12 comments:

Anonymous said...

do you know the exact name of the song (piece) used in the commercial

Elaine Fine said...

The piece on the commercial is from the Lacrimosa section of Mozart's Requiem, a piece Mozart wrote on his deathbed. He actually died before he wrote the final sections of the Requiem, and the first eight measures of the Lacrimosa section were the very last notes he wrote. Mozart's friend and student Franz Xaver Süssmayr (along with a few other friends) finished the Requiem, along with the Lacrimosa, after Mozart died.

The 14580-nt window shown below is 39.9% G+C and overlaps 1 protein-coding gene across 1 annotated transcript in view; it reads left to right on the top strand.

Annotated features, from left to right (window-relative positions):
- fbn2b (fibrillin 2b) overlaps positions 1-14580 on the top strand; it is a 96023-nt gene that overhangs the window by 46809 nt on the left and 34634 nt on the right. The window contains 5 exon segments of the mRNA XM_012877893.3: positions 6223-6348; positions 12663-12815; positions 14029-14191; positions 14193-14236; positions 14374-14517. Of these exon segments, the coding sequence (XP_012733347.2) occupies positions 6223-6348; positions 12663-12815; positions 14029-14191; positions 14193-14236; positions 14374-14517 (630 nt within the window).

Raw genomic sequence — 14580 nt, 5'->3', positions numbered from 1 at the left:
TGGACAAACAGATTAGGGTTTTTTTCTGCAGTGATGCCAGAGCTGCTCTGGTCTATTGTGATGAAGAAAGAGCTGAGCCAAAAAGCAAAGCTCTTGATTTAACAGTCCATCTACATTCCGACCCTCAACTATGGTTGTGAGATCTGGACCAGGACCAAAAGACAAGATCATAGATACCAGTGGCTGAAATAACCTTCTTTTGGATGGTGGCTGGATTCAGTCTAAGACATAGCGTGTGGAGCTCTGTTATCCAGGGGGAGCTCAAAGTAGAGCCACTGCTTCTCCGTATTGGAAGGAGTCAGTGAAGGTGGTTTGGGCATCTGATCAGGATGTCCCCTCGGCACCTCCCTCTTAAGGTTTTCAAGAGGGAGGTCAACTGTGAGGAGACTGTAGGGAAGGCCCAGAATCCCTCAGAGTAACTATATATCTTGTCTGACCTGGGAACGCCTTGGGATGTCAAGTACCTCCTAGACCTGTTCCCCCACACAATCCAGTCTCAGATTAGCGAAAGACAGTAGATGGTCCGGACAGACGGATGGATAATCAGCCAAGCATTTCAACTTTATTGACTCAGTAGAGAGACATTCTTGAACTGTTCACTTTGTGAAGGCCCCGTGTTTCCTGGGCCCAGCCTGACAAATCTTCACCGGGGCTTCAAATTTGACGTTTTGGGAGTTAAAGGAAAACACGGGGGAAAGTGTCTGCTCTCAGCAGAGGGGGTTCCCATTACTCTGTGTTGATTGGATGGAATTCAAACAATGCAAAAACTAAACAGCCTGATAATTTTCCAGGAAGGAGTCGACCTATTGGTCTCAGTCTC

Anonymous said...

thanks, you rock!

Anonymous said...

That particular version for the commercial was performed by Andreas Delfs, Anton Armstrong, St. Olaf Choir and St. Paul Chamber Orchestra.

Anonymous said...

I just bought it on I tunes a i love it. I was on the other end of the room when i heard the commercial. I asked my dad and he dident know what it was so i surched the xx2.

Anonymous said...

It's definitely my favorite commercial out there, since I like both basketball and classical music. I was looking at your profile and noticed that you have a heavy musical experience. Can you tell me anything about how one becomes a conductor of an orchestra? I have a large interest in this genre, but barely any experience, and I'm in my early 20s. Just a shot in the dark, I don't expect that it's possible now but I never know.

Elaine Fine said...